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Dramatic rehiring as IRT fills Stolen spot

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Suzanne Sweeney was expected to walk into the offices of the Indianapolis Symphony Orchestra this coming Monday and start her first day as vice president of finance. Instead, she'll be staying in more familiar territory.

Sweeney, who has served as associate managing director and chief financial officer at the Indiana Repertory Theatre since 2007, on Friday was named the IRT's managing director and chief operating officer.

The performing arts financial executive had been recruited for the ISO job in March by new CEO Gary Ginstling. But circumstances took a dramatic turn when her former supervisor, IRT Managing Director Steven Stolen, announced Thursday that he accepted a new job heading up the Indianapolis branch of charter-school developer Rocketship Education.

The IRT board quickly went after Sweeney for the vacated position, announcing  Friday that she would be unpacking her bags in her former digs rather than a few blocks away at the ISO.

In a press release, IRT board chairman Dr. Gene Tempel acknowledged that the boomerang move was “highly unusual,” adding, “with the announcement this week that Steven was leaving, our board moved quickly and asked the question who was the best one to take his place. Suzanne's name quickly came to the top so we approached her this morning and she accepted."

The change also means a management-team restructuring that includes changing Artistic Director Janet Allen’s title to Executive and Artistic Director/CEO.

In September, the drama moves onstage as the IRT kicks off its 42nd season with “The Crucible.”

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  1. The east side does have potential...and I have always thought Washington Scare should become an outlet mall. Anyone remember how popular Eastgate was? Well, Indy has no outlet malls, we have to go to Edinburgh for the deep discounts and I don't understand why. Jim is right. We need a few good eastsiders interested in actually making some noise and trying to change the commerce, culture and stereotypes of the East side. Irvington is very progressive and making great strides, why can't the far east side ride on their coat tails to make some changes?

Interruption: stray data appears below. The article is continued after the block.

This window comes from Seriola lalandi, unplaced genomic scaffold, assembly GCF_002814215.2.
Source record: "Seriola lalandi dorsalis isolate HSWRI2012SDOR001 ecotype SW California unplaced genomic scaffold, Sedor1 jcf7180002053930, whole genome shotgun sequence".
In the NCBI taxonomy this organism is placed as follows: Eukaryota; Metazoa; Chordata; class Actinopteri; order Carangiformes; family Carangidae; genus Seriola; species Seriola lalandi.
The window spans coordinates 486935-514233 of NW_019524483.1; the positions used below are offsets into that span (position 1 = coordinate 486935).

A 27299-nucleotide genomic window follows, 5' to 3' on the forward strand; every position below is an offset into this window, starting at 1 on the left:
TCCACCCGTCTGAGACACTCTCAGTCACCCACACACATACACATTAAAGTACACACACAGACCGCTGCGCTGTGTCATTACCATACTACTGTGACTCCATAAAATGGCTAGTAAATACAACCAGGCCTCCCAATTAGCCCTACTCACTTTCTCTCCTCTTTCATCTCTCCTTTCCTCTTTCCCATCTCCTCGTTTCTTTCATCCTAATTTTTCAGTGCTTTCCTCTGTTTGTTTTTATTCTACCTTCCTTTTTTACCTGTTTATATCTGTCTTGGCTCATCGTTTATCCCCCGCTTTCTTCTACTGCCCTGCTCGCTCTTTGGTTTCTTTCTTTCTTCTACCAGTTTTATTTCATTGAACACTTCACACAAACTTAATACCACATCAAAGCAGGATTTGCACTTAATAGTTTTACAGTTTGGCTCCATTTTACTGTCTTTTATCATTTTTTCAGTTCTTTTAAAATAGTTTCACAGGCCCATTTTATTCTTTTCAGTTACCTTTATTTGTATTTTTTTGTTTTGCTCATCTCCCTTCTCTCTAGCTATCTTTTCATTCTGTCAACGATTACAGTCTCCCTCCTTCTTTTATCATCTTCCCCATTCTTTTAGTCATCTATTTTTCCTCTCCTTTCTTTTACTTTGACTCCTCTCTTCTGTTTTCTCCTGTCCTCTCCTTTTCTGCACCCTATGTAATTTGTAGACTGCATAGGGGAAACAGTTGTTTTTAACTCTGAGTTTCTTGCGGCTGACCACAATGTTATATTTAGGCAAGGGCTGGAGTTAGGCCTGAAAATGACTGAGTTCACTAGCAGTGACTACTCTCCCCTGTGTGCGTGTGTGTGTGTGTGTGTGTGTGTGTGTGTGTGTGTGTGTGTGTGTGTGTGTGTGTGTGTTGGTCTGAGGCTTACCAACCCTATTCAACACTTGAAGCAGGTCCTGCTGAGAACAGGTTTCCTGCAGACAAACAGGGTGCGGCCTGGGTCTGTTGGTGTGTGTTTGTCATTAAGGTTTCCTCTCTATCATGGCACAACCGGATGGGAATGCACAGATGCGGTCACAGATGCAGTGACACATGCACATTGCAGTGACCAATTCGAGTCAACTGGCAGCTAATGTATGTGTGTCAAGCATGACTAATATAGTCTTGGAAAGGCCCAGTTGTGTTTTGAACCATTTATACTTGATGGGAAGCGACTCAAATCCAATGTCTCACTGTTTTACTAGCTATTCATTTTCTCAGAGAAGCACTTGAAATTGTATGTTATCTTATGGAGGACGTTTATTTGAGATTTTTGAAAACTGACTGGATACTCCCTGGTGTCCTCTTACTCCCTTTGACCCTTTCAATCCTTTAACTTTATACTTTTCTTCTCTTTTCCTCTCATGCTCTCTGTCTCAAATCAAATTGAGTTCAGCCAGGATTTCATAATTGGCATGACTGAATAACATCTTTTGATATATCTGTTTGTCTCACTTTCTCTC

2. Boston.com has an article from 2010 where they talk about how Interactions moved to Massachusetts in the year prior. http://www.boston.com/business/technology/innoeco/2010/07/interactions_banks_63_million.html The article includes a link back to that Inside Indiana Business press release I linked to earlier, snarkily noting, "Guess this 2006 plan to create 200-plus new jobs in Indiana didn't exactly work out."

  3. I live on the east side and I have read all your comments. a local paper just did an article on Washington square mall with just as many comments and concerns. I am not sure if they are still around, but there was an east side coalition with good intentions to do good things on the east side. And there is a facebook post that called my eastside indy with many old members of the eastside who voice concerns about the east side of the city. We need to come together and not just complain and moan, but come up with actual concrete solutions, because what Dal said is very very true- the eastside could be a goldmine in the right hands. But if anyone is going damn, and change things, it is us eastside residents

  4. Please go back re-read your economics text book and the fine print on the February 2014 CBO report. A minimum wage increase has never resulted in a net job loss...

  5. The GOP at the Statehouse is more interested in PR to keep their majority, than using it to get anything good actually done. The State continues its downward spiral.

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